And I've been guilty myself of running to WebMD. So I actually. Imagine if you, you wouldn't consult yourself, um, if, you know, if you're, if you're not to fix your ails. So a lot of that goes on as well with, with intrapreneurs. Well, the thing, you know, I'd just like to touch, you know, give a plug to Kreston because [00:14:00] our, our eams, um, which are led by Kreston accounting firms, um, are, are our quality.

Uh, and that's quality with a. And the k being Kreston because we, we, uh, we have Kreston as one of our group leaders. They select service providers that really do meet the brief and do help people. So rather than trying to wonder whether, you know, Sam Smith with apologies to Sam Smith, uh, Relocations, if there is a Sam Smith relocations, without trying to wonder about Sam Smith relocations, if Kreston has picked.

Uh, Bill blogs, relocations. Then you better believe Bill Blogs will be fine. And you don't have to Google. Um, you could just ask Kristen. So, um, I'm not sure if Ask Creton is infringing anyone's trademark, but ask Kristen 

Hannah Robinson: and looking more to your own territory, what do you think your country does to support [00:15:00] interpreneurs both looking to expand from and to Singapore?

Is that reflected in the research findings, do you think? 

John Marcarian: Look, Singapore is one of the, um, most hospitable business environments, um, on the face of the planet. Um, great launching pad, um, into, um, Asia, but also quite a good launching pad to the US and a lot of, uh, businesses use Singapore as a, as a launching pad into America.

Um, Singapore has a very broad base. International, uh, tax treaties. There's very well established business law, great banking regime, and absolutely, uh, transparent business practices. So I think the quality of the legal and accounting, uh, fraternity out here is, is very high. And so I think Singapore's very [00:16:00] well placed to, um, Help business expand into the region and, and abroad.

We set up here in 2004 and we were ready for business inside of the day with all the re requisite permissions, visas, um, and licensing. And, you know, my, uh, my experience of Singapore is it is a country built by expats for expats. And indeed, uh, Singaporeans and the, and the Chinese community themselves, our expats having come from Southern China all those years ago.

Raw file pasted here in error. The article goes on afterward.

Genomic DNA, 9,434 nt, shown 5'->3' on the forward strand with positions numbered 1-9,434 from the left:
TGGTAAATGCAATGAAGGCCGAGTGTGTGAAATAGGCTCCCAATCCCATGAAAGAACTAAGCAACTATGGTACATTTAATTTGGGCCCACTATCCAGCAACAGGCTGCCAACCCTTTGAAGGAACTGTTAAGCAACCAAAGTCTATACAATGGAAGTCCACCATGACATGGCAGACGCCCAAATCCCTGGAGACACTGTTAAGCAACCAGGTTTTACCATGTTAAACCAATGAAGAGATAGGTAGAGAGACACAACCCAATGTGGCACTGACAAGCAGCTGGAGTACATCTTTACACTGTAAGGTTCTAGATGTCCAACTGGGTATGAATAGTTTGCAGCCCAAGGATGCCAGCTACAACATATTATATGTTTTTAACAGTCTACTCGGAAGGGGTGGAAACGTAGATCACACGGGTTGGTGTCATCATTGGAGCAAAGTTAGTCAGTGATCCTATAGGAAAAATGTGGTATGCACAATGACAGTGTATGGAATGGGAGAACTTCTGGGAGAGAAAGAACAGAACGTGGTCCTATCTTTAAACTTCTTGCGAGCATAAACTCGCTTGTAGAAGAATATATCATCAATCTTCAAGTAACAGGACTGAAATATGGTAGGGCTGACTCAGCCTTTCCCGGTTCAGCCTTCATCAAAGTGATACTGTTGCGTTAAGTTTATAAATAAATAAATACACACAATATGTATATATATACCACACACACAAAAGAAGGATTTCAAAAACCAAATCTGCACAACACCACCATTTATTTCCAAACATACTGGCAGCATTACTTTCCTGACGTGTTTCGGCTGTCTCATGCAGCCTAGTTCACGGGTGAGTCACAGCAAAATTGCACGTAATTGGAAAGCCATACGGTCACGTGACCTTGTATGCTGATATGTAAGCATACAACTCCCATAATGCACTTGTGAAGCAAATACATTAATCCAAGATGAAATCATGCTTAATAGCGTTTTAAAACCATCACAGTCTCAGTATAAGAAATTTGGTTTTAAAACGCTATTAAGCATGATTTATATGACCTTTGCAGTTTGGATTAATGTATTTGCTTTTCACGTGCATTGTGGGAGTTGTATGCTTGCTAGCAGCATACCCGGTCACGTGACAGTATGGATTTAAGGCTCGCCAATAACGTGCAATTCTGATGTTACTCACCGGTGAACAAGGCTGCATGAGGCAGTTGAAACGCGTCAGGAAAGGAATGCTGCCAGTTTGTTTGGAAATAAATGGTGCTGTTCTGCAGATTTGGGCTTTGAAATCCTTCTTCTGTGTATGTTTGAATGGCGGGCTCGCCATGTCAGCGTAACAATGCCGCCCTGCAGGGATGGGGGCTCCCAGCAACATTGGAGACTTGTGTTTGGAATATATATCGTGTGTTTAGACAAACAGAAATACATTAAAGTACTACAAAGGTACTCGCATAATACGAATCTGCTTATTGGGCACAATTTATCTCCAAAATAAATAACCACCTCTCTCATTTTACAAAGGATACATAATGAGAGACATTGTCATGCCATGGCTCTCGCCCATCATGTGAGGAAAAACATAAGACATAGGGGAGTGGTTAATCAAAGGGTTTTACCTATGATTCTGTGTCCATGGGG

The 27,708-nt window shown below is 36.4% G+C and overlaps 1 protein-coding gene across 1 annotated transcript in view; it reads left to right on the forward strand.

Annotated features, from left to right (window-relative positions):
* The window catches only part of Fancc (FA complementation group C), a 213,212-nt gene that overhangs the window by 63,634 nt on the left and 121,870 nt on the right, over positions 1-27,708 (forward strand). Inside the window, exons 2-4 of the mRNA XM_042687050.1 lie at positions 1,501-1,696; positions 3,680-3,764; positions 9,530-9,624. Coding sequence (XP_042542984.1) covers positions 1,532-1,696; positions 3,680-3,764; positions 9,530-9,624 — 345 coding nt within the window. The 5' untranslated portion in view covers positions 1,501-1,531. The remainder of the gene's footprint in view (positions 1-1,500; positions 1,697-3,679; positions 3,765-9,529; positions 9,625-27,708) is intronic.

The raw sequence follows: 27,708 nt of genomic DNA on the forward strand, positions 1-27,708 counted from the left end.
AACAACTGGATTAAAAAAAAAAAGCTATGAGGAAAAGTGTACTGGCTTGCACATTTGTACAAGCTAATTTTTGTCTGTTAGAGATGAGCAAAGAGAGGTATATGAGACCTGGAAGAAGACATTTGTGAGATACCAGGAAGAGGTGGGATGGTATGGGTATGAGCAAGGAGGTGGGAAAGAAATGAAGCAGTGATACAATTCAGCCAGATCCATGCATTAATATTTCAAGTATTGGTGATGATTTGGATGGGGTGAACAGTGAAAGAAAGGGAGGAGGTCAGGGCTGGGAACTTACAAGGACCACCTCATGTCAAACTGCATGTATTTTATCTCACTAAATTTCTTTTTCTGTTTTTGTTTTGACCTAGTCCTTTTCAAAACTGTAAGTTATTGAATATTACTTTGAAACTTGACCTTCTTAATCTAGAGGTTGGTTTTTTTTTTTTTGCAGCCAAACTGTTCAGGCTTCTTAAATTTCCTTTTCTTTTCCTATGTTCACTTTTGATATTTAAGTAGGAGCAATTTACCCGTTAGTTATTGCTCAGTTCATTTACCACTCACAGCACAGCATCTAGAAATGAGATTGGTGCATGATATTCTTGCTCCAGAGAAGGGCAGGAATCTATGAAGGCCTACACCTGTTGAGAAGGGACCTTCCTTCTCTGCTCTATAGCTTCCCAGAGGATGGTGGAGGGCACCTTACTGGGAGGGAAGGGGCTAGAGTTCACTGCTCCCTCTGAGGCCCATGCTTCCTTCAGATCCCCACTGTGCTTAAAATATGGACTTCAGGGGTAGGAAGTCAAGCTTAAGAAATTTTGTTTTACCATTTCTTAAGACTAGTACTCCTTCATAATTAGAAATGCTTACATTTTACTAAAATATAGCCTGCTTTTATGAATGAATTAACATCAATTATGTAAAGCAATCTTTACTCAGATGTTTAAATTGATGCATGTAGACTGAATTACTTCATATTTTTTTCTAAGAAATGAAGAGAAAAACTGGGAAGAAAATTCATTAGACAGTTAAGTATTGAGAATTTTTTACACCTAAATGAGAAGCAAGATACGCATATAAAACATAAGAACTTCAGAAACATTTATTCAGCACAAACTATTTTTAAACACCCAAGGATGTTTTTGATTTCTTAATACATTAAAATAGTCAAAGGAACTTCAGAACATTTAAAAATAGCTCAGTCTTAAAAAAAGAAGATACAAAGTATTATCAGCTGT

So it really does understand international trade and, and international business. And I think Boone would echo my sentiments, you know? 

Boon Tan: Yeah, absolutely. The government being a small island nation, The government is very focused on providing as [00:17:00] much support as they can for Singaporean based businesses to expand overseas.

Okay. The government obviously has a vested interest in helping build the, the brand name of Singapore. Um, and therefore, you know, statutory bodies like in, you know, enterprise Singapore. Um, the EDB to a certain extent, which is the economic Development Board, are there to identify and encourage, support, nurture, um, innovative and sustainable businesses that have the opportunity to grow outside of Singapore and, and the, uh, interactions that we've had.

Um, members of these statutory bodies have been fantastic because they understand what [00:18:00] the, what the, uh, objective is, and they understand, uh, how we can help them. So it's been a, you know, a very smooth and, and collaborative, um, sit, uh, relationship between us and. 

Hannah Robinson: Finally, and perhaps most importantly for a few of our listeners, do you have any closing advice or insights you can offer to aspiring interpreneurs looking to expand or move their business into a different cultural environment?

Any stories you may have to tell us about your own experiences? 

John Marcarian: Well, Bo why don't you jump in first so I can have the last word.